Published: Tue, July 10, 2018
Sport | By Cameron Gross

Eight boys rescued from Thai cave recovering — Sunglasses and chocolates

Eight boys rescued from Thai cave recovering — Sunglasses and chocolates

The boys were carried out on a stretcher on Tuesday, making them the first two to come out on the rescue's third day.

A Thai public health official says the eight boys rescued from a flooded cave in northern Thailand are in "high spirits" and have strong immune systems because they are soccer players.

They're now recovering in hospital and are said to be "healthy".

As the minutes stretched into hours under the hot sun in this corner of north-western Thailand bordering Myanmar, hopes were rising that news of a third successful rescue by the so-called "all-star" team of Thai and worldwide divers - which included as many as eight Australians in support roles - was imminent.

The Guardian reported on Tuesday afternoon local time that a ninth and 10th boy had been pulled from the cave. A fresh operation to save the remaining five people was launched on Tuesday.

"Today is 10 July". "But we'll look forward to celebrating the success".

The eight boys who've been rescued so far have all swum out of the cave, each escorted by two expert divers.

The first 4 boys who were rescued the other day, aged between 12 and 16, are now allowed to eat normal food once again.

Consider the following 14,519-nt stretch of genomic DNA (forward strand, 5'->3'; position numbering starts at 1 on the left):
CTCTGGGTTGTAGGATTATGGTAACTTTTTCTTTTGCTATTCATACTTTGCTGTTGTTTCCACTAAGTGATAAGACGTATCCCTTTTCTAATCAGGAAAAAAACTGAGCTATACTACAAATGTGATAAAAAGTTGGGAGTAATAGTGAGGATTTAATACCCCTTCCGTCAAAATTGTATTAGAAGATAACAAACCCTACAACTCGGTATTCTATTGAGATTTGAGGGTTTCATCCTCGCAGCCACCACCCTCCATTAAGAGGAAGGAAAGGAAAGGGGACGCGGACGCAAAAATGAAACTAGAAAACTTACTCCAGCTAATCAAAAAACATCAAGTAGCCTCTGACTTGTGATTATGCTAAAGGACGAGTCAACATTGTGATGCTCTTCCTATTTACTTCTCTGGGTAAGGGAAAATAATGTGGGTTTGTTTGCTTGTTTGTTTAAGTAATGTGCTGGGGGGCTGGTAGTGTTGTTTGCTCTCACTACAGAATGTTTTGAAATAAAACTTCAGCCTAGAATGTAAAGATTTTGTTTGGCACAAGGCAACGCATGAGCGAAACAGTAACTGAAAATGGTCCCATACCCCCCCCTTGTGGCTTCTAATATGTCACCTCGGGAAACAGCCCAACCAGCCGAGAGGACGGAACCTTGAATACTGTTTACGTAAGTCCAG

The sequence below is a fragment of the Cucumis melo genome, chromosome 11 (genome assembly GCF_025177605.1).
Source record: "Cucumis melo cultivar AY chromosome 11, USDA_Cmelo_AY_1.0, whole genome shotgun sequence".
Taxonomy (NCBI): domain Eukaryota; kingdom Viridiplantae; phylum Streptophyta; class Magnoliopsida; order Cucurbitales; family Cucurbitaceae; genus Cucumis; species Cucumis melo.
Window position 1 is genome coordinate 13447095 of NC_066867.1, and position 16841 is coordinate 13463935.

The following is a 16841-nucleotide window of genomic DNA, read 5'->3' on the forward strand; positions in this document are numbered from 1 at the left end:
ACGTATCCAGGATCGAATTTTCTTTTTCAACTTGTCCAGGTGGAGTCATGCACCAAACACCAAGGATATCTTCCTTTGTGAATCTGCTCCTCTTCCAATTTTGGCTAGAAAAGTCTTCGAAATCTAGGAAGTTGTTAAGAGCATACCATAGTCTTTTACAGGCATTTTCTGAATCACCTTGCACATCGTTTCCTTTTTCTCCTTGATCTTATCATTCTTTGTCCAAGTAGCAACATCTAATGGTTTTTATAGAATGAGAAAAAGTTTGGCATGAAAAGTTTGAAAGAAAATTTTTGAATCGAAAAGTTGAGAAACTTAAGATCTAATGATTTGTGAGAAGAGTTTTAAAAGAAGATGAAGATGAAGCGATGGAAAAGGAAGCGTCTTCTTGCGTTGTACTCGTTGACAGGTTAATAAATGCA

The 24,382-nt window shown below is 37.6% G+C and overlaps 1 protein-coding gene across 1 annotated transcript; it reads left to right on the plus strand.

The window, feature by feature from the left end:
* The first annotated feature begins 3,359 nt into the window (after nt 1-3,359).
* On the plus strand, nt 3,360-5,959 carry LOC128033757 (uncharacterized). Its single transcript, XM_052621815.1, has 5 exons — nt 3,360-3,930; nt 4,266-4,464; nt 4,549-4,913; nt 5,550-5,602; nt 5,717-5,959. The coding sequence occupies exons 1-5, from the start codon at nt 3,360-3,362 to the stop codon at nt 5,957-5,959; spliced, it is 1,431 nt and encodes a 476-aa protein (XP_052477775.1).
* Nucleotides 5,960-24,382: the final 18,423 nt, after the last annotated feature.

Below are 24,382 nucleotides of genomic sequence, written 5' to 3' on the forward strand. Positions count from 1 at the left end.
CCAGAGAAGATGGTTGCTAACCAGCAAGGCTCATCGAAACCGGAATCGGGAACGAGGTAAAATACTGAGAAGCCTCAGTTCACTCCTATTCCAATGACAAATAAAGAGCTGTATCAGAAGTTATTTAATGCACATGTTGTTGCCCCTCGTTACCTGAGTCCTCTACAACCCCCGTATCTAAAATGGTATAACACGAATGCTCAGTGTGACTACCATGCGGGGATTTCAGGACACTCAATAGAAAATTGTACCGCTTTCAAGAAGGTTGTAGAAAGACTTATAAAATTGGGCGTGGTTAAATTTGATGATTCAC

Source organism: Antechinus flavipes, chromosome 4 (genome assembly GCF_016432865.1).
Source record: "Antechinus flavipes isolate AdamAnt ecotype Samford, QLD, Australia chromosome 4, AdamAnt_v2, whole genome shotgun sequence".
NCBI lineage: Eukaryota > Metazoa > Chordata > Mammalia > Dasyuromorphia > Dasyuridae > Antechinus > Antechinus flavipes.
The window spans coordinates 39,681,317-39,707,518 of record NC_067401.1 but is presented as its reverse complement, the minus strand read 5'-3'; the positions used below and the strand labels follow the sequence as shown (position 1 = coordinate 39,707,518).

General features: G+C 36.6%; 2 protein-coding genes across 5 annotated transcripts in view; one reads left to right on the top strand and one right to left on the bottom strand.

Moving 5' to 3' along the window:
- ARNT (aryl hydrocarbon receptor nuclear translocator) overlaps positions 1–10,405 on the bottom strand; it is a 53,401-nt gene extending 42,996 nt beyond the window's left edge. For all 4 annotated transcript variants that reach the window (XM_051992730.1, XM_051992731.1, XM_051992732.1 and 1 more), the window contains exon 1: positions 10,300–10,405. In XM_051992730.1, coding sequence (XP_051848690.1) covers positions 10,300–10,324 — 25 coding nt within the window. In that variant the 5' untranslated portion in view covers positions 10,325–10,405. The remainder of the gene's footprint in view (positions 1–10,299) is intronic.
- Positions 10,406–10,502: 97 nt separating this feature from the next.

An emergency team rushes to a helicopter believed to be carrying one of the rescued boys from the flooded cave.

The boys are expected to remain hospitalized for at least a week, meaning they won't be able to take up FIFA's invitation to attend the World Cup final in Russian Federation. They were also able to talk on the phone.

The boys had asked for chocolate and bread, both of which the hospital had provided, he said.

The second group freed on Monday were aged 12 to 14. This seems less likely now given the need for the boys to undergo further tests.

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Called "cave sickness", the disease is the result of contact with droppings from rodents like bats and rats. "It is made of rocket parts & named Wild Boar after kids" soccer team.

"This is the hardest mission we've ever done. Secondly, the stones are razor sharp which is risky for our diving, (and) thirdly the passage is very narrow", he said.

"I am not sure about children and how they will react".

"They are getting forced to do something that no kid has ever done before". Will they be sick? "The equipment they brought to help us is not practical with our mission", the publication also quoted him as saying.

The divers told CNN that they can't wait for the moment when they know all of the boys are out.

They had been stranded there since June 23 when heavy rain and rising waters left them trapped. No boys would be discharged for at least seven days.

Osotthanakorn said Monday night that it would take 20 hours to prepare for the operation, but he cautioned timings could change depending on weather and water levels.

Earlier, rescue operation commander Narongsak Osottanakorn said the mission began soon after 10am, involving 19 divers.

Two boys and their 25-year-old coach remain in the cave. "Two of them showed irregularities in their lungs".

"Doctors have treated the boys and now all of them are OK and cheerful".

Thai soldiers stand guard outside the Tham Luang cave area as rescue operations continue for those still trapped inside the cave in Khun Nam Nang Non Forest Park in the Mae Sai district.

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